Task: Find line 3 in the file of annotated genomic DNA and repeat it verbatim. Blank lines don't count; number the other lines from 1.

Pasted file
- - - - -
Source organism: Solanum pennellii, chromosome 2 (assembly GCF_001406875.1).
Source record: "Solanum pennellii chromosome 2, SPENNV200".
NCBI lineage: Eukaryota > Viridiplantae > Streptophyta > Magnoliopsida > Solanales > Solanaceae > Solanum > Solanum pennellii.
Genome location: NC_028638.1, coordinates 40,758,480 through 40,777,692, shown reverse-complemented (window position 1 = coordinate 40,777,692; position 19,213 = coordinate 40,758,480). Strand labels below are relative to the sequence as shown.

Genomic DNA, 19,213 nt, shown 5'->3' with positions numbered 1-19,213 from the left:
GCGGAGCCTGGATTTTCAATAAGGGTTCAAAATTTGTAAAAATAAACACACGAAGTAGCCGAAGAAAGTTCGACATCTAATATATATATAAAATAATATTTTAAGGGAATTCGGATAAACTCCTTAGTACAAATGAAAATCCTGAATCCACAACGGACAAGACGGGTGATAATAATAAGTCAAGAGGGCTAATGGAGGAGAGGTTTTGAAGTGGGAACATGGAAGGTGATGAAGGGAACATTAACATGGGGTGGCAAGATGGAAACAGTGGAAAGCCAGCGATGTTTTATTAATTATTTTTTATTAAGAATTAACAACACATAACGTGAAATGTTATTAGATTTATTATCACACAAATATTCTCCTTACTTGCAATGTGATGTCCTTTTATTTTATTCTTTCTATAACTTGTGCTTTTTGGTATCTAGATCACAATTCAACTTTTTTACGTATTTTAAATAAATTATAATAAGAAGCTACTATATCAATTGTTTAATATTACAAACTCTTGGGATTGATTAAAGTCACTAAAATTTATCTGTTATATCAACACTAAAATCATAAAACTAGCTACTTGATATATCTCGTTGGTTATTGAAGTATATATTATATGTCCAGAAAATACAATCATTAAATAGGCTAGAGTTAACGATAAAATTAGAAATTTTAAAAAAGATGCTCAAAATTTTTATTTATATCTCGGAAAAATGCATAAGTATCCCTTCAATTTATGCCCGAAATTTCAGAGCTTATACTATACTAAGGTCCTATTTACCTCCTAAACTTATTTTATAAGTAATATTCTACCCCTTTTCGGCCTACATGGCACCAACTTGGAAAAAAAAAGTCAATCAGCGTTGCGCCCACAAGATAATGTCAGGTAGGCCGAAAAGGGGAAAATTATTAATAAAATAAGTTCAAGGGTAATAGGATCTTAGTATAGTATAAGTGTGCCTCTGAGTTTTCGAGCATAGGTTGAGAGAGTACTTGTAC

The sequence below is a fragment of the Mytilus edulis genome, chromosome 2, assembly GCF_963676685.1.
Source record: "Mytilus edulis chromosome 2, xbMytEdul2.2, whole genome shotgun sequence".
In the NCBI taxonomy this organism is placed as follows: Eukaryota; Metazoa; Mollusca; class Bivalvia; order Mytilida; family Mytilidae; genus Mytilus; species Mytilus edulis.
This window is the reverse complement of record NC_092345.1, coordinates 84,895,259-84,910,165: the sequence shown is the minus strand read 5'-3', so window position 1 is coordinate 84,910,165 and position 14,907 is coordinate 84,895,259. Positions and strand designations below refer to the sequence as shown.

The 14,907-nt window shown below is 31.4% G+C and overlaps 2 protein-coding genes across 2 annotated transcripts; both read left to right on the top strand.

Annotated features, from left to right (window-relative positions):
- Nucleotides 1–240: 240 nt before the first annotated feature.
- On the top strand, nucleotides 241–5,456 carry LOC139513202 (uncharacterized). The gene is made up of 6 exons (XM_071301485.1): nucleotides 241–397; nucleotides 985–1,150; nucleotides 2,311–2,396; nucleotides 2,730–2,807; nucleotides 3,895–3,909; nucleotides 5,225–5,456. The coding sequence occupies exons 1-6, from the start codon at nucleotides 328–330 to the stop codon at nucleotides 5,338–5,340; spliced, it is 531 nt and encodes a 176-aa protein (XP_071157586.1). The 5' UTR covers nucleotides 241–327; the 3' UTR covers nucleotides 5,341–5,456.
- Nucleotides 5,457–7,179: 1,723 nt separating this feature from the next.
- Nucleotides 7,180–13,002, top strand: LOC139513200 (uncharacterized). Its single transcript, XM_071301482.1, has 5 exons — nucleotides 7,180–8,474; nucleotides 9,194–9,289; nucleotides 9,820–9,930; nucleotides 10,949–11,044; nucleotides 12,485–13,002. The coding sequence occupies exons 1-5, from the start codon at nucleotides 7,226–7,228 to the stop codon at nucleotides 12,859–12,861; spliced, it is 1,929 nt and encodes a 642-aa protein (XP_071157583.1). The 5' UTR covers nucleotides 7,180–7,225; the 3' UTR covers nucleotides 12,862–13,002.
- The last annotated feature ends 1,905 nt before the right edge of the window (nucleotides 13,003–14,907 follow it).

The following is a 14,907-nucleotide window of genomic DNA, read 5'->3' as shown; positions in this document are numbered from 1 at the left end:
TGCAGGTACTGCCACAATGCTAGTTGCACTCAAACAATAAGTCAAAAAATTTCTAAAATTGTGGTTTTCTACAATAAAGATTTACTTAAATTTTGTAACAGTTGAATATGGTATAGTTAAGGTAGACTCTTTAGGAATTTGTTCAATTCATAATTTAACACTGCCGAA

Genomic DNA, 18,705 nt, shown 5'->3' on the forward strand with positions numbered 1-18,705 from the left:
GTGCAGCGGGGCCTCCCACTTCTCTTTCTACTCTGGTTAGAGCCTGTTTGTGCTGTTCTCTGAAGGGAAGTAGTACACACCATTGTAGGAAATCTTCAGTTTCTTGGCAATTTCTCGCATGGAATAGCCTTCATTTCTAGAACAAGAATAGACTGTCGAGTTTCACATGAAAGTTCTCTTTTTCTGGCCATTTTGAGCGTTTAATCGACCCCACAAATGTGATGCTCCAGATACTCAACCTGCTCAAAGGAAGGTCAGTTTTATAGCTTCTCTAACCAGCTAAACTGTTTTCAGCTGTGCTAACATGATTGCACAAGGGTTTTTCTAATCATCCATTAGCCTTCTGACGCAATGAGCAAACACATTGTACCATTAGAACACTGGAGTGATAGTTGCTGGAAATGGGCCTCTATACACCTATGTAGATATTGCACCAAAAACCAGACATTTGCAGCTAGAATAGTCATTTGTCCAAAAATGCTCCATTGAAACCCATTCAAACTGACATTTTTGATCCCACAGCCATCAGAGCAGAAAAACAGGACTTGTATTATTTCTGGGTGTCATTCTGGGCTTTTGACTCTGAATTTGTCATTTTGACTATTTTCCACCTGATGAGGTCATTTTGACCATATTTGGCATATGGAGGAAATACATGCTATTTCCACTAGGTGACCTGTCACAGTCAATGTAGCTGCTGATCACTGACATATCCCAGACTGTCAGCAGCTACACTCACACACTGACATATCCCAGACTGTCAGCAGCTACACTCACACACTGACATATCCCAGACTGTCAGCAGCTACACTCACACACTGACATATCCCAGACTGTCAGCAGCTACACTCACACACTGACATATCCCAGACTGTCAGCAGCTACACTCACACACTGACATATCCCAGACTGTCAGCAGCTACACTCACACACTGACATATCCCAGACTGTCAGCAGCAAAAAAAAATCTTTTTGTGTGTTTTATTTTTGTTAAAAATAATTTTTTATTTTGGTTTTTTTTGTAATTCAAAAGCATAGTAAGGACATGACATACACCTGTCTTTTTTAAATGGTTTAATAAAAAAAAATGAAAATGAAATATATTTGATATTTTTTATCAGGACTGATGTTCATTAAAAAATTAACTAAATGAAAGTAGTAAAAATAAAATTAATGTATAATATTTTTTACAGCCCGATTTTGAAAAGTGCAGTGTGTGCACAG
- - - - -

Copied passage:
NCBI lineage: Eukaryota > Viridiplantae > Streptophyta > Magnoliopsida > Solanales > Solanaceae > Solanum > Solanum pennellii.